by Ken Sehested
Like most, my early memories of holiday festivities are varied and (mostly) pleasant. But Halloween stands out, with the most distinct memories, since it involved an evening of roaming (without adult supervision) in homemade costumes throughout the small town where I lived, collecting sweet treats in decorated paper bags.
Then came the much-anticipated sorting of the evening’s haul: the keepers (the really good stuff), the give-aways, everything else for trading with friends, which could go on for a week or more.
In my deep-water baptist territory, All Saints Day—following "All Hallows Eve," or Halloween—was never mentioned, much less observed. We didn’t believe in saints. Though we did have Annie Armstrong and Lottie Moon, namesakes of bi-annual mission offerings—a surprisingly feminine pantheon for a body with severely circumscribed leadership roles for women.
I now believe there is no observance in the liturgical year in greater need of recovery than All Saints Day. In turbulent times and turgid circumstances, we need the sustenance of resilient memory.
Remembrance of those gone before us provides the buoyancy to continue the struggle despite bleak prospects. Such stories perform vivid reminders that (a) we are not the first to encounter hard times and (b) the assurance that sustenance (beyond our own ingenuity) will be provided.
Even more: Telling stories of faithful witness—with faces and names and details—is far and away the most effective means of catching courage and transmitting hope. We need a horizon beyond market reports, electoral predictions, and the cacophony of broken-hearted headlines.
The work of imperial powers over a conquered people always begins with the suppression of indigenous language and, thereby, the people’s ancestral stories.
Jesus’ primary mode of communication was stories—not because he was pre-modern or philosophically illiterate, but because he knew stories have an animating power that propositions and apologetics lack. It’s still true.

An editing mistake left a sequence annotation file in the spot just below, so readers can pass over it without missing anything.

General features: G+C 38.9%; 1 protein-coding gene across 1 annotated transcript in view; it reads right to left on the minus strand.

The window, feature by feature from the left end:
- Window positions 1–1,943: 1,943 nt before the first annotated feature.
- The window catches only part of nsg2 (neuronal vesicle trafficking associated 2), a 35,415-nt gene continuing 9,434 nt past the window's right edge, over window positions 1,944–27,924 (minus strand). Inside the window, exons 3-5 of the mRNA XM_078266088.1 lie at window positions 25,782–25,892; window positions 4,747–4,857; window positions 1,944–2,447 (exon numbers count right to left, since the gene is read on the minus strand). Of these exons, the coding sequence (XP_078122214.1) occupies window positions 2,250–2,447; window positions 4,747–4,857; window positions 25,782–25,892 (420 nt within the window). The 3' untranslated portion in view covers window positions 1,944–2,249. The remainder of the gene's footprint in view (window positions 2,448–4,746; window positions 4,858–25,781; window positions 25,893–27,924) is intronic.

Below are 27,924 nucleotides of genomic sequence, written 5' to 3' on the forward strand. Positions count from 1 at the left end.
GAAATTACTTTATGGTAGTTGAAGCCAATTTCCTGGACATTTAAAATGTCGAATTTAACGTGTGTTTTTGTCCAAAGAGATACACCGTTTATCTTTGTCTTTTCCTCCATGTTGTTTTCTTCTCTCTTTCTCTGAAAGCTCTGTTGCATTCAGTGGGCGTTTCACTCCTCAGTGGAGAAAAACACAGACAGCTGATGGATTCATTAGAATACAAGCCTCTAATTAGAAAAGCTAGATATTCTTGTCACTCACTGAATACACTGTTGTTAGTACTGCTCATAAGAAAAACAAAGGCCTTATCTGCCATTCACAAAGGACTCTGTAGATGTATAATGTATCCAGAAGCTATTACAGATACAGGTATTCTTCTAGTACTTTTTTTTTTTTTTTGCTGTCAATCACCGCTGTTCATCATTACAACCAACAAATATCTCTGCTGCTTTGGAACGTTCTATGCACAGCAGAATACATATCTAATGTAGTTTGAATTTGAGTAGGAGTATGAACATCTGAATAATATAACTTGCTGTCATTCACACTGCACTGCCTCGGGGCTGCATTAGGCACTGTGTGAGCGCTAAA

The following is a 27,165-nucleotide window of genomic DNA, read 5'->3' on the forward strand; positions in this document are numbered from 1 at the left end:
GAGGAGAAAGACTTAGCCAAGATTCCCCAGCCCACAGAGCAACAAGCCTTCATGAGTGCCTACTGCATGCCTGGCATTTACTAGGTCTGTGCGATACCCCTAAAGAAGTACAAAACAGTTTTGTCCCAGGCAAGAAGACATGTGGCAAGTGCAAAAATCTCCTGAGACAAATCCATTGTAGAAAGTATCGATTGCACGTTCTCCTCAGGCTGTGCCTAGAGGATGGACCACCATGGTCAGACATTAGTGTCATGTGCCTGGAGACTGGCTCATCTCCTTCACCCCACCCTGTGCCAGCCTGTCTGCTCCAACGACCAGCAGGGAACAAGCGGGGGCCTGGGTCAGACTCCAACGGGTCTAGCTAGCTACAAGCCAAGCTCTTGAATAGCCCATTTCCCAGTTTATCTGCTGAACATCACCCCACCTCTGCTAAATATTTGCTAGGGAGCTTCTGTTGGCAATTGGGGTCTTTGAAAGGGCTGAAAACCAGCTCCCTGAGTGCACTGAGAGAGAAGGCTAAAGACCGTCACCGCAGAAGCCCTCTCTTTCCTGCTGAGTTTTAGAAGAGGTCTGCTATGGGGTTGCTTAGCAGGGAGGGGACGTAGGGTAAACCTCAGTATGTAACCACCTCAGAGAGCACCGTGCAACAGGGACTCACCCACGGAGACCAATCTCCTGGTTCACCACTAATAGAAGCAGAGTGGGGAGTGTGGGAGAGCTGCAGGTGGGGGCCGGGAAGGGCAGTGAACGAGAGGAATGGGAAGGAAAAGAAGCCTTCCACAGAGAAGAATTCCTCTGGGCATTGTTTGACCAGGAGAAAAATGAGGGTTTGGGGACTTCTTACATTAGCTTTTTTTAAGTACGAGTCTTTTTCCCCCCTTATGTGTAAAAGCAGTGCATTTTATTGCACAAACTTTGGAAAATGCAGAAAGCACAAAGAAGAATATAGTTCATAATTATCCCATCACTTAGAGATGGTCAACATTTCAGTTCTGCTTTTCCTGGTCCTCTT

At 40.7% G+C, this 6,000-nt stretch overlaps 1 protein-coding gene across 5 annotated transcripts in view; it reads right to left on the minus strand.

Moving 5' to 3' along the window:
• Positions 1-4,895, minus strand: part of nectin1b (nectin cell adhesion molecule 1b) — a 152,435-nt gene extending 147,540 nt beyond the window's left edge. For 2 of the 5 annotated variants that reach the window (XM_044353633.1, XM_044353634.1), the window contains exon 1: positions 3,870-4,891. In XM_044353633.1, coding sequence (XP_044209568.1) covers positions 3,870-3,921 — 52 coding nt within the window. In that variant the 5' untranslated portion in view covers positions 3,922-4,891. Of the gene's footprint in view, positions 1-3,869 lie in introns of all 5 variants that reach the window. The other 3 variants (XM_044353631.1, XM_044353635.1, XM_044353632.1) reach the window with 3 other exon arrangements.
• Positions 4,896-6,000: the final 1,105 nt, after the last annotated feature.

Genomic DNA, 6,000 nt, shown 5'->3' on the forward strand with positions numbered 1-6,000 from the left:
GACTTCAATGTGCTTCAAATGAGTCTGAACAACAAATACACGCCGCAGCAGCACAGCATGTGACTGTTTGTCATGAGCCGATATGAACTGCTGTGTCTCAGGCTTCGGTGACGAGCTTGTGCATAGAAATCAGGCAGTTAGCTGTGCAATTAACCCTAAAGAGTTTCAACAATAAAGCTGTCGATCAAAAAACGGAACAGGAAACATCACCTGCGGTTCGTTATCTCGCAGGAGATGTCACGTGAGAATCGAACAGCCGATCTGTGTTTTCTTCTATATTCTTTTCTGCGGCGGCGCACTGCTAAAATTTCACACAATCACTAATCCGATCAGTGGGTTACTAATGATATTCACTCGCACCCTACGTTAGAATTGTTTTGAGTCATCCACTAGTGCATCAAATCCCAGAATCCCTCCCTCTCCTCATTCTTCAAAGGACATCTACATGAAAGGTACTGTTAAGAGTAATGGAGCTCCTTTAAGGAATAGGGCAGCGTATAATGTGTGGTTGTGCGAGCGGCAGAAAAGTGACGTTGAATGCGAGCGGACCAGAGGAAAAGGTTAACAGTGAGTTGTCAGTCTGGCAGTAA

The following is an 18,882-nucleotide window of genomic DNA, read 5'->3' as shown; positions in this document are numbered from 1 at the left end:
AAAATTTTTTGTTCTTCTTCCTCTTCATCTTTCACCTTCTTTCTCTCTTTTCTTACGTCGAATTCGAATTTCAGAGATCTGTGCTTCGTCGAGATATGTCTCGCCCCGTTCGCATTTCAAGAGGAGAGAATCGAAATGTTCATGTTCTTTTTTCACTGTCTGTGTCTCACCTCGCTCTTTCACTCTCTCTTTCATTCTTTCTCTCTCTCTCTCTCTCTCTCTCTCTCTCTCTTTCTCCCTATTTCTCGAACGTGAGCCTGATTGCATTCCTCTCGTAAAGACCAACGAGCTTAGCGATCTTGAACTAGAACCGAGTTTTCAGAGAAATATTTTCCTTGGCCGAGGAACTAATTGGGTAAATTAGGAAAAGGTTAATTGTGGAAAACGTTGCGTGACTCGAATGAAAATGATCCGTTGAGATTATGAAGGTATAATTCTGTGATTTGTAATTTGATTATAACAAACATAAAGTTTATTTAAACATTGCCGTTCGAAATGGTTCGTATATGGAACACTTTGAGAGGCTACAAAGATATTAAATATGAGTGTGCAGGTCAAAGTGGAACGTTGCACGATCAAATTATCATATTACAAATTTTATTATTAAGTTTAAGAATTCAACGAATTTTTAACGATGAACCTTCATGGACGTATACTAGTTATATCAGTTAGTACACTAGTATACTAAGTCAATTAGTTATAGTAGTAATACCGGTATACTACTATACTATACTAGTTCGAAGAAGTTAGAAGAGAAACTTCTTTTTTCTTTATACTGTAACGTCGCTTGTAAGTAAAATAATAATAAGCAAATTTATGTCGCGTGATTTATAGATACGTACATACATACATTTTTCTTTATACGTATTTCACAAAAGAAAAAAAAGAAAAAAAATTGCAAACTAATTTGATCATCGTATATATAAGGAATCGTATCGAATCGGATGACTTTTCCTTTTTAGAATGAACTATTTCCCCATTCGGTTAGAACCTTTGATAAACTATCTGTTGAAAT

Resilient communities are storied communities who do the work of hallowing, of naming and memorializing its redemptive moments and characters—filled with faces and names and details—and connecting such memory with that of the Beloved’s Name and presence.
The preamble to the Ten Commandments required the injunction to memory: “I am the Lord your God, who brought you out of the land of slavery” (Exodus 20:2). Jesus’ model prayer began with the hallowing of God’s name, thereby unleashing the consecrating power to invoke the Blessed One’s reign over creation: “your will be done on earth” (Matthew 6:10).
Hallowing is the harbinger of death’s demise amid joy’s full embrace. Hallowing is the asset that sustains us, wounded but poised and resolute, in the face of history’s brutal affront.
“Precious memories,” as the old gospel tune says, are “unseen angels / Sent from somewhere to my soul / How they linger, ever near me / And the sacred scenes unfold.”
May the poise of the saints—however famous or inconspicuous—be yours.
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Here are several resources for observing All Saints Day.
• “All Saints Day,” a litany for worship
• “All Saints: Call to worship and pastoral prayer,” Nancy Hastings Sehested
• “Hallowed Week: A call to worship for All Hallows’ Eve and All Saints Day,” Abigail Hastings
• For a well-written account of the ancient history of Halloween and All Saints Day, see “Halloween 2019” from history.com
• Want to expand your personal All Saints Day imagination? Visit Dan Buttry’s “Global Peace Warriors” blog for brief profiles of peace-wagers and justice-seekers from every age, every part of the world, and of every religious tradition.